A feud over two words that threatened the legacy of a local indigenous war hero has been resolved, after the NSW Veterans’ Affairs agreed to have the wording changed.
Recently decorated Gomeroi soldier William Allan Irwin was the only one selected out of 24,000 NSW soldiers buried overseas, to have their headstone replicated and story told in the new wing of the Hyde Park Anzac Memorial.
Those actions have been capturing the hearts and minds of Australians ever since, which is why senior curator Brad Manera chose his headstone and story.
“I chose William Allan because he was an extraordinary and very gallant soldier, but he was also a great character and a bit of a ratbag – he was a typical hard-fighting, good Aussie soldier,” he said.
“I have taken thousands of people to his grave in Daours, and wanted to use the display to show people what can be found overseas, and make a new generation aware of why we have memorials in Australia.”
The new memorial and centre will open to the public on November 11, however a handful of Pte Irwin’s descendants were among 600 to attend a private opening, alongside Prince Harry recently.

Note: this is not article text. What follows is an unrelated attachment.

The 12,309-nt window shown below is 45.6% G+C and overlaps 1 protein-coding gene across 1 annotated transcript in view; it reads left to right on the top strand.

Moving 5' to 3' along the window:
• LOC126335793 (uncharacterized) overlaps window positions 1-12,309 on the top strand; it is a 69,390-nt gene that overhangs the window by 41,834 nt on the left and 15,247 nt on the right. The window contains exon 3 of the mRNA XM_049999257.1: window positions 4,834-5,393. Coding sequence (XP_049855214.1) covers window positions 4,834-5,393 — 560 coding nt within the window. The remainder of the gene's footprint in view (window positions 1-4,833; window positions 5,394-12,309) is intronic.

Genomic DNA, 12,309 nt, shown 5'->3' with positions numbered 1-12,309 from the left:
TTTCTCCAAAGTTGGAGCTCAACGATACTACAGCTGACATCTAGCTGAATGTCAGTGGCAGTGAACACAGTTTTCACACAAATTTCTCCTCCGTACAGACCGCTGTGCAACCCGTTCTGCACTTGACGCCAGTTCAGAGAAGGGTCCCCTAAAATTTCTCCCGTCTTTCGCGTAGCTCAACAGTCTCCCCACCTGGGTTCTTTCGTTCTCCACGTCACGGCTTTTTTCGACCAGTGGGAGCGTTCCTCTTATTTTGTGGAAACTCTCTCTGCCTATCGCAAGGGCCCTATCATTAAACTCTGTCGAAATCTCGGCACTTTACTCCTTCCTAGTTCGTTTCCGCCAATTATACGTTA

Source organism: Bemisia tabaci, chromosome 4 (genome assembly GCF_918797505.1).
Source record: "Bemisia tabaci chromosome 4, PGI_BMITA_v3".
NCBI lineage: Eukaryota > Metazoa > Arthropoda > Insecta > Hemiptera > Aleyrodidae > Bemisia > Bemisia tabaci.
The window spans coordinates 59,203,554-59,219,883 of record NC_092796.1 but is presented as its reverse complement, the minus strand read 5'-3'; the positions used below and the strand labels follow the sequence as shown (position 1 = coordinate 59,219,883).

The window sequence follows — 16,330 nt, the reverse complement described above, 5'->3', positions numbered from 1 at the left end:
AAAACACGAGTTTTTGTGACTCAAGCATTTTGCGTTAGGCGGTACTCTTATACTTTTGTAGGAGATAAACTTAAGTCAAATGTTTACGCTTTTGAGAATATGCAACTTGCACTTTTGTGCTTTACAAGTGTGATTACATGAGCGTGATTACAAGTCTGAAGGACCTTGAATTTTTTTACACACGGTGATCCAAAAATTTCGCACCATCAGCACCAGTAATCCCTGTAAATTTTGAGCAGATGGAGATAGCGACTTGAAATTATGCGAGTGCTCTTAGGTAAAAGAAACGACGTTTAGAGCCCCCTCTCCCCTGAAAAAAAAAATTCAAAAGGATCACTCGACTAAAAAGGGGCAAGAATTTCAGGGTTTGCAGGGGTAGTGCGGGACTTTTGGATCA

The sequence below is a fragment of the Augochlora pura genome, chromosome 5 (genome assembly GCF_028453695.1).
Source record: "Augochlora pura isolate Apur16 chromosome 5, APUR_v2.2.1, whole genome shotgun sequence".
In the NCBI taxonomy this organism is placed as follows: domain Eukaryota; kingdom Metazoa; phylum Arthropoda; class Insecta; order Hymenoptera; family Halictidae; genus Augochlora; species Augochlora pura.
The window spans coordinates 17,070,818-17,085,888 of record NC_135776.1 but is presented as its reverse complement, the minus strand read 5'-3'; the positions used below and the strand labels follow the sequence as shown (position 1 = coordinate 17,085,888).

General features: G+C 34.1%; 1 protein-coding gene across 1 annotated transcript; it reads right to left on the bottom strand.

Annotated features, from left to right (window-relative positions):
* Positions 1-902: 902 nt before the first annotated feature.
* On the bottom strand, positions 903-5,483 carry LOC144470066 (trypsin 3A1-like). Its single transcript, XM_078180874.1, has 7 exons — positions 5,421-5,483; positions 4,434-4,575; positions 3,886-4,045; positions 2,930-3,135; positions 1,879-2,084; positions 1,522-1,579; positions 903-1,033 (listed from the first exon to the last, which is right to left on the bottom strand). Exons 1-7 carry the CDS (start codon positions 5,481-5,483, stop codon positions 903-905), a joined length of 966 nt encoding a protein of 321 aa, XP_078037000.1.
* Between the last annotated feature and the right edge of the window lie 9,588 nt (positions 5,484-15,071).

While they were “honoured and privileged”, they were also surprised to see that in the transcript the DCM winner’s birthplace was marked as Darling, instead of Coonabarabran, while the word “destroyed” was used rather than the preferred “captured”, in a nod to the soldier’s compassion. There was also some conjecture surrounding the spelling: Allan or Allen.
Pte Irwin’s great-nephew Peter Milliken said: “It is an absolute honour to have it in there; however, it would just be nice to have the right information with it.”
Following a week of emails and phone calls between Mr Milliken and Mr Manera the feud boiled over when Mr Manera threatened to remove the entire display, citing that the funding wasn’t there to change the errors.
On Tuesday afternoon, NSW Veterans’ Affairs ended the stoush by offering to replace the panel with the adjustments.
Director of Veterans Affairs Caroline Mackaness said that the errors had been simple misunderstandings.
“It was really important to get the right outcome, so we will replace the panel and also add more information online,” she said.
“The memorial is delighted to have the replica headstone on display, it is a key feature and tells a powerful story.”
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